Shining circularly polarized infrared light on a boron cluster makes an inner ring of atoms turn within an outer ring of atoms like the piston in a rotary internal combustion, or Wankel, engine. Nature exploits molecular motors endlessly in the flagella of bacteria, sperm tails, and the ATP powering of every cell, but chemists have observed these biological nanomachines in awe hoping that one day they might emulate their tiny moving parts in a molecular machine of their own.
According to Anastassia Alexandrova, University of California, Los Angeles, USA, and colleagues both there and at Utah State University, USA, clusters of atoms, which lie beyond the atomic scale but are not considered to be simply fragments of a bulk solid, might offer chemists one entry point for creating their own molecular machines. As such, Alexandrova and colleagues have turned to boron, well known for its cluster-forming abilities, to build a nanoscale device that resembles the Wankel engine.
In said engine, a three-faced piston sits within a cylinder and is made to rotate through sequential combustion of fuel within each cylinder formed by the face of the piston and the curved inner wall of the cylinder. Unlike the more familiar piston engine in which pistons move up and down, the energy of combustion is converted directly into rotation of a drive shaft rather than the up and down linear motion of pistons which then needs to be converted into rotation via a system of cams.
Alexandrova's molecular Wankel engine is driven by light rather than combustion and sees the inner piston formed of a three-atom boron cluster rotating relative to a ten-atom "cylinder". The piston rotates at 300 gigahertz, 18 trillion revolutions per minute, rpm, somewhat higher than the several thousand rpm of vehicular Wankel engines.
The team had previously demonstrated the free movement of a ring-like boron cluster within a larger cylinder in which the energy barrier to relative rotation of each was rather low. In this scenario the piston was free to rotate in either direction. Now, the team has demonstrated that an infrared laser at 3 terahertz can drive a smaller piston to rotate in one direction only relative to its cylinder. The team explains that the rotation involves 30 sequential movements of the inner ring, the piston, relative to the outer ring, the cylinder of their B13+ cluster. The team points out that an applied electric field raises the barrier to counterclockwise rotation ensuring that the engine is essentially always driven in the same direction.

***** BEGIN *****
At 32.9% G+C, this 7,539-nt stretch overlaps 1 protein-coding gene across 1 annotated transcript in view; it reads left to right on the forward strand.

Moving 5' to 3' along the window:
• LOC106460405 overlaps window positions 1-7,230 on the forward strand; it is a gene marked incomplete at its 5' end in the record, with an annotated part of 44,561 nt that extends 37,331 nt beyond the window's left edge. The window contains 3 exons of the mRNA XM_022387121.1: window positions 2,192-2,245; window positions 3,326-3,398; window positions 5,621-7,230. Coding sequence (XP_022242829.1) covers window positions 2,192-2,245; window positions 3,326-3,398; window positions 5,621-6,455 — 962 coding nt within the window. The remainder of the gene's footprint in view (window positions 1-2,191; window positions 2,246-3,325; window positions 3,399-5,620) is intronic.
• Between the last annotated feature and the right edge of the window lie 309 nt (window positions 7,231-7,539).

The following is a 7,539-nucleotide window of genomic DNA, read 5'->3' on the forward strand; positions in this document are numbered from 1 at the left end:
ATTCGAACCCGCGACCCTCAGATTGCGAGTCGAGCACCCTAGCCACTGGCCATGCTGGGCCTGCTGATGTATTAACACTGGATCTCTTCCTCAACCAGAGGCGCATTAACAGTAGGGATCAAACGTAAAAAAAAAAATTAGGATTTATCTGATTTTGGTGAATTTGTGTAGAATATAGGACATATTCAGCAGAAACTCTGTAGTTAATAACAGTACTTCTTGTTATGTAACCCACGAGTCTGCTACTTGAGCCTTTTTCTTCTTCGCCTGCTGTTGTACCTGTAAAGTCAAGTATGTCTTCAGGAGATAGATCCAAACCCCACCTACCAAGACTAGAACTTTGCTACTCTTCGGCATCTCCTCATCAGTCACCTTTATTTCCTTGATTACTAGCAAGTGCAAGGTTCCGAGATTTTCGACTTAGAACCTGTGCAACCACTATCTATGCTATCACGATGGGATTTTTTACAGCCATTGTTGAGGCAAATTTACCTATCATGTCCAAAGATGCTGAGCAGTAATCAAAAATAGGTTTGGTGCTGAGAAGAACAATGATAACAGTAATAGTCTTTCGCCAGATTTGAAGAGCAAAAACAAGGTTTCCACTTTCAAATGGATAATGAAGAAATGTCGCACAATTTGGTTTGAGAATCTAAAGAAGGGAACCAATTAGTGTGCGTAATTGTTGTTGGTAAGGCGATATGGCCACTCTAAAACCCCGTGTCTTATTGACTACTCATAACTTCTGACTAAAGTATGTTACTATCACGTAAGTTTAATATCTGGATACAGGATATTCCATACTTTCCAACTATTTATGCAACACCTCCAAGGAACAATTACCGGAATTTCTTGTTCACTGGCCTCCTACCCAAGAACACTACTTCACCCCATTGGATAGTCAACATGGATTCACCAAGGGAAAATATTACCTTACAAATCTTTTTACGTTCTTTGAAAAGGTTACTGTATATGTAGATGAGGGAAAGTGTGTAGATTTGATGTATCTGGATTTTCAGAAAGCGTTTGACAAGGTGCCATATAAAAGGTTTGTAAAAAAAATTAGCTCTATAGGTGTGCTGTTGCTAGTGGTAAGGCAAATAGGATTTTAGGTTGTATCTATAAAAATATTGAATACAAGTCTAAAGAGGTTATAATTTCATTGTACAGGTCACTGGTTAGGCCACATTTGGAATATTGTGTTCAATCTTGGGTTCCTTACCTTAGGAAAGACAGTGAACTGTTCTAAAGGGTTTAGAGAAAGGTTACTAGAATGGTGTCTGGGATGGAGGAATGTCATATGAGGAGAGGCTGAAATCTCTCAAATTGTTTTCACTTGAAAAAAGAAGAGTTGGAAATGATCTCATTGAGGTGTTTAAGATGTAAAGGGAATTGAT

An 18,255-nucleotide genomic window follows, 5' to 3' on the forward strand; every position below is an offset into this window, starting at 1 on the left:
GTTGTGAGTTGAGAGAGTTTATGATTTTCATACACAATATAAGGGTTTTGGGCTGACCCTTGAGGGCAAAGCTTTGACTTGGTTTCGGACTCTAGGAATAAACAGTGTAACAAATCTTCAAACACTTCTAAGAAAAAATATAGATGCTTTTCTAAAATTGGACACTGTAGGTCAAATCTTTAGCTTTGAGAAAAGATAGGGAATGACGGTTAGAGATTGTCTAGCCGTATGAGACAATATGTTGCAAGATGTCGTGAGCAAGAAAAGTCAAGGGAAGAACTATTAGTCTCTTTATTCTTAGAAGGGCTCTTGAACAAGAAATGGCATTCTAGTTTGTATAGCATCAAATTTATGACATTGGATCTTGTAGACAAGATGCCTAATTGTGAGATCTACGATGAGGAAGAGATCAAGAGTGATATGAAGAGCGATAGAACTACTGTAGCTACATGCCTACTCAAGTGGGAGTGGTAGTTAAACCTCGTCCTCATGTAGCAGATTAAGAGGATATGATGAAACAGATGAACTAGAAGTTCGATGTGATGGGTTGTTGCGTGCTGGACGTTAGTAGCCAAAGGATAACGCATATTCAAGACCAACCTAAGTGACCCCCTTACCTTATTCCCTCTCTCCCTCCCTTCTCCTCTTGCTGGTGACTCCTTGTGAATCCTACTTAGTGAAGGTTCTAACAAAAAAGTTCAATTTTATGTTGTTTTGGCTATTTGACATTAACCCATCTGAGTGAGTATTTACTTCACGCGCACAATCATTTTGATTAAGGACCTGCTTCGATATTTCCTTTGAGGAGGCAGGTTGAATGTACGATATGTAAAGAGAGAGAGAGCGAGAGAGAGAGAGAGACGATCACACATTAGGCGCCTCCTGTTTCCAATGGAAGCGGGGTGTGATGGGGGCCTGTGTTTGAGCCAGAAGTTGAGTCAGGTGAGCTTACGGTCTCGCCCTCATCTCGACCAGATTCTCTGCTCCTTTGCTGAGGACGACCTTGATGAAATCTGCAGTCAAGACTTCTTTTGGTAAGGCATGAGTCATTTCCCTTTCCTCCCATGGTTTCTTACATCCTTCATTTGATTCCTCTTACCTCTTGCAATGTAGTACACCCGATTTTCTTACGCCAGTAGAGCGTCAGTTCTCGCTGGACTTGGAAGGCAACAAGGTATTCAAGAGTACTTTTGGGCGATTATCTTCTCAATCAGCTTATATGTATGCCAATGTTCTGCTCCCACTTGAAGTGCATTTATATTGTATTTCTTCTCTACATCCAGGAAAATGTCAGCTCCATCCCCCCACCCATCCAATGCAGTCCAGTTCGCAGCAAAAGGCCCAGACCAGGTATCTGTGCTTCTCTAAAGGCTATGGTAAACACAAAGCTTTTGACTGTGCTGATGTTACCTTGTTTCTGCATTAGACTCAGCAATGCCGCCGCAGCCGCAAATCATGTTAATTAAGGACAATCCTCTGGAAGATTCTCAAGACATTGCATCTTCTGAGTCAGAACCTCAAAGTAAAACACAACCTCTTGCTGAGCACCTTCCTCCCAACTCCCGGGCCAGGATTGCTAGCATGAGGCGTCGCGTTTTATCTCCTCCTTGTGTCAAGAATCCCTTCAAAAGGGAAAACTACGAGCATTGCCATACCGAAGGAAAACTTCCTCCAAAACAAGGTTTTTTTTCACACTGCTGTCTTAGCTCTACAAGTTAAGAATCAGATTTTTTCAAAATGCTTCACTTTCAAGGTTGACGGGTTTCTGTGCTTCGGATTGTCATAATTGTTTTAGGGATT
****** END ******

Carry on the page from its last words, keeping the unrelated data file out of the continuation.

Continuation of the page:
Each elementary rotation generates about 2 kilojoules per mole; this energy is easily dissipated to a thermal bath at 300 Kelvin without raising the temperature of the molecular engine. Other attempts to build molecular-scale motors, driven by chemical energy or an electric current, have often been stymied by excess heat and the disturbances to the structure that result.
"In order for a device like this to be employed, it needs to be suspended in some kind of framework, like a metal-organic framework (MOF), or put on a supporting surface that does not bind it too strongly, perhaps just via weak van der Waals interactions, or otherwise be secured and aligned with other clusters in the ensemble," explains Alexandrova. "Such a device might look like a tiny solar panel, except up-taking terahertz radiation."
"This result is a breakthrough in new boron chemistry," says Alexander Boldyrev, Utah State University, a computational chemist with a particular interest in nanotechnology and boron clusters. "Taking into account the recent syntheses of new solid materials containing planar boron clusters, I hope that clusters like B13+ and B19– might become the building blocks of yet to be synthesized solids."
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